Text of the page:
The Unretiring Christian (Romans 15.23-24)

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There’s no retirement from Christian service. When you sign up with Christ you sign up for life. The Apostle Paul is an excellent example of the unretiring Christian.

In Romans 15.17-22, Paul speaks freely about the scope of his Christian service. “So from Jerusalem all the way around to Illyricum,” he writes in verse 19, “I have fully proclaimed the gospel of Christ.” Geographically speaking, the area between Jerusalem and Illyricum includes the modern nations of Israel, Syria, Lebanon, Turkey, Greece, and several Balkan nations (Albania, Bosnia, Croatia, and Slovenia).

I tire just thinking of the thousands of miles Paul covered on foot. But Paul didn’t tire of his labors as he ambitiously pursued Christ’s purpose. Instead, he kept his eye on the horizon for new areas in which to serve Christ. Having completed his mission from Jerusalem to Illyricum, he turned his attention to Italy and Spain.

Here’s what Paul writes in Romans 15.23-24:

But now that there is no more place for me to work in these regions, and since I have been longing for many years to see you, I plan to do so when I go to Spain. I hope to visit you while passing through and to have you assist me on my journey there, after I have enjoyed your company for a while.

Notice several things:

First, Christian service is work. It is purpose-driven behavior. And there are metrics to determine whether you have accomplished your purpose. One of the metrics of my job as a pastor is The Daily Word. If I send it out each Monday through Friday, then I have done my job. The metric of Paul’s service was planting geographically strategic churches. As he surveyed his work from Jerusalem to Illyricum, he concluded that he had done his job—there was “no more place”—and could move on to the next one.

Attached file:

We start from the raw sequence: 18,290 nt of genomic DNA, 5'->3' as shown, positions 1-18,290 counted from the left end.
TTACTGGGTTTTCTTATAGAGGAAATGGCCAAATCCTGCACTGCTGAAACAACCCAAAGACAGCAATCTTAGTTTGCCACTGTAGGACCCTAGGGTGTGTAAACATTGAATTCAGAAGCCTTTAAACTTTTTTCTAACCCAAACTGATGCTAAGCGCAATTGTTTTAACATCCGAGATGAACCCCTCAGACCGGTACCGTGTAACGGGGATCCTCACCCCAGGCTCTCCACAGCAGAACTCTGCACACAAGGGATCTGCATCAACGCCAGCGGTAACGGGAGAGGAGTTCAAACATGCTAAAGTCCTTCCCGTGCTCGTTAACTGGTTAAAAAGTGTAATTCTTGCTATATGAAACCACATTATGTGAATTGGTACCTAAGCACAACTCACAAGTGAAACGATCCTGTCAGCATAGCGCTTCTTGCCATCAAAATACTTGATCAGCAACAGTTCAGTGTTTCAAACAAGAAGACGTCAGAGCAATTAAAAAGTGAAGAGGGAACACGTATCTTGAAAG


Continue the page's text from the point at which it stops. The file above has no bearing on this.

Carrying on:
Second, Christian service is desirable work. Paul speaks of “longing for many years to see you.” The other day in my small group, a member joked about hoping God would not call her to be a missionary in Africa. Some people labor under the fear that Christ calls Christians to serve him by doing what they detest. Based on Paul’s example, I think the truth lies in the opposite assertion. Christ calls us to serve him by what we do best and most passionately. He gives us “longing” and “hope” for what he calls us to do. 

Finally, Christian service is diverse work. Paul was a missionary. I am a pastor. But those are not the only forms of Christian service. Each Christian is uniquely spiritually gifted. Interestingly, Paul did not ask the Romans to go with him to Spain. He simply asked them to send him along with financial support. “Assist me,” he wrote. All Christians have the same purpose, to enter the kingdom of God along with as many others as possible. But we accomplish that purpose in different ways. Some go, some send, all serve.

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